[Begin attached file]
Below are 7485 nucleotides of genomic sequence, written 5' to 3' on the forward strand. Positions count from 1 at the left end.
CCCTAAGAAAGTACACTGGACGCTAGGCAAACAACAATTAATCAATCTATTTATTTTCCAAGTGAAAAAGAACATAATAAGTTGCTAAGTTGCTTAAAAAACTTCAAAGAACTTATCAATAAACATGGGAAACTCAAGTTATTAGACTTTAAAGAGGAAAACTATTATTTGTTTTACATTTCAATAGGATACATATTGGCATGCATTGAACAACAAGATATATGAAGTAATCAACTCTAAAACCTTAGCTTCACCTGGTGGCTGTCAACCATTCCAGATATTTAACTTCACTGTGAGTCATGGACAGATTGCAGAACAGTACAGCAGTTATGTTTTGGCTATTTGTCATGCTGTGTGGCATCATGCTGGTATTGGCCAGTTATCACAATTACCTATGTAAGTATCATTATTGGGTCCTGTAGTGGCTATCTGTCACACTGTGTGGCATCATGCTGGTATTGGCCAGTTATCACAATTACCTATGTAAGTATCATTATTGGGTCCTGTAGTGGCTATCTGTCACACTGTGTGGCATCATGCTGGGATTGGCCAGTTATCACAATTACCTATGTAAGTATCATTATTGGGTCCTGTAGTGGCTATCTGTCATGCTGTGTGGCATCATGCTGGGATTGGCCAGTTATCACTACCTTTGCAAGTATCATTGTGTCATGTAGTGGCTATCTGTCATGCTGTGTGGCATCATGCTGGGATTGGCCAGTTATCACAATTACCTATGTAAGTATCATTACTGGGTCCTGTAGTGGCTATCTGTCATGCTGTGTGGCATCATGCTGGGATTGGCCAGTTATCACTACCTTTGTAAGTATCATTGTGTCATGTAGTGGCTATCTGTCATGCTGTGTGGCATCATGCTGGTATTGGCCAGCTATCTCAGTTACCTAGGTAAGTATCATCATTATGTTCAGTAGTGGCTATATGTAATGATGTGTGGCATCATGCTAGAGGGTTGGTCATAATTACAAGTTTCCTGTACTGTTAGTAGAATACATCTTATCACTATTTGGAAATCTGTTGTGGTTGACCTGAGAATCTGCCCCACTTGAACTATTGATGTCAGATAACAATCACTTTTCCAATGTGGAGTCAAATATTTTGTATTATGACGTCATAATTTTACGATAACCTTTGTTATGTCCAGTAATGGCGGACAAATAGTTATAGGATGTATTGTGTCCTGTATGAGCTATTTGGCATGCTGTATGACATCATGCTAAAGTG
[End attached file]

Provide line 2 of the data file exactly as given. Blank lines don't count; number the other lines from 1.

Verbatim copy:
CCCTAAGAAAGTACACTGGACGCTAGGCAAACAACAATTAATCAATCTATTTATTTTCCAAGTGAAAAAGAACATAATAAGTTGCTAAGTTGCTTAAAAAACTTCAAAGAACTTATCAATAAACATGGGAAACTCAAGTTATTAGACTTTAAAGAGGAAAACTATTATTTGTTTTACATTTCAATAGGATACATATTGGCATGCATTGAACAACAAGATATATGAAGTAATCAACTCTAAAACCTTAGCTTCACCTGGTGGCTGTCAACCATTCCAGATATTTAACTTCACTGTGAGTCATGGACAGATTGCAGAACAGTACAGCAGTTATGTTTTGGCTATTTGTCATGCTGTGTGGCATCATGCTGGTATTGGCCAGTTATCACAATTACCTATGTAAGTATCATTATTGGGTCCTGTAGTGGCTATCTGTCACACTGTGTGGCATCATGCTGGTATTGGCCAGTTATCACAATTACCTATGTAAGTATCATTATTGGGTCCTGTAGTGGCTATCTGTCACACTGTGTGGCATCATGCTGGGATTGGCCAGTTATCACAATTACCTATGTAAGTATCATTATTGGGTCCTGTAGTGGCTATCTGTCATGCTGTGTGGCATCATGCTGGGATTGGCCAGTTATCACTACCTTTGCAAGTATCATTGTGTCATGTAGTGGCTATCTGTCATGCTGTGTGGCATCATGCTGGGATTGGCCAGTTATCACAATTACCTATGTAAGTATCATTACTGGGTCCTGTAGTGGCTATCTGTCATGCTGTGTGGCATCATGCTGGGATTGGCCAGTTATCACTACCTTTGTAAGTATCATTGTGTCATGTAGTGGCTATCTGTCATGCTGTGTGGCATCATGCTGGTATTGGCCAGCTATCTCAGTTACCTAGGTAAGTATCATCATTATGTTCAGTAGTGGCTATATGTAATGATGTGTGGCATCATGCTAGAGGGTTGGTCATAATTACAAGTTTCCTGTACTGTTAGTAGAATACATCTTATCACTATTTGGAAATCTGTTGTGGTTGACCTGAGAATCTGCCCCACTTGAACTATTGATGTCAGATAACAATCACTTTTCCAATGTGGAGTCAAATATTTTGTATTATGACGTCATAATTTTACGATAACCTTTGTTATGTCCAGTAATGGCGGACAAATAGTTATAGGATGTATTGTGTCCTGTATGAGCTATTTGGCATGCTGTATGACATCATGCTAAAGTG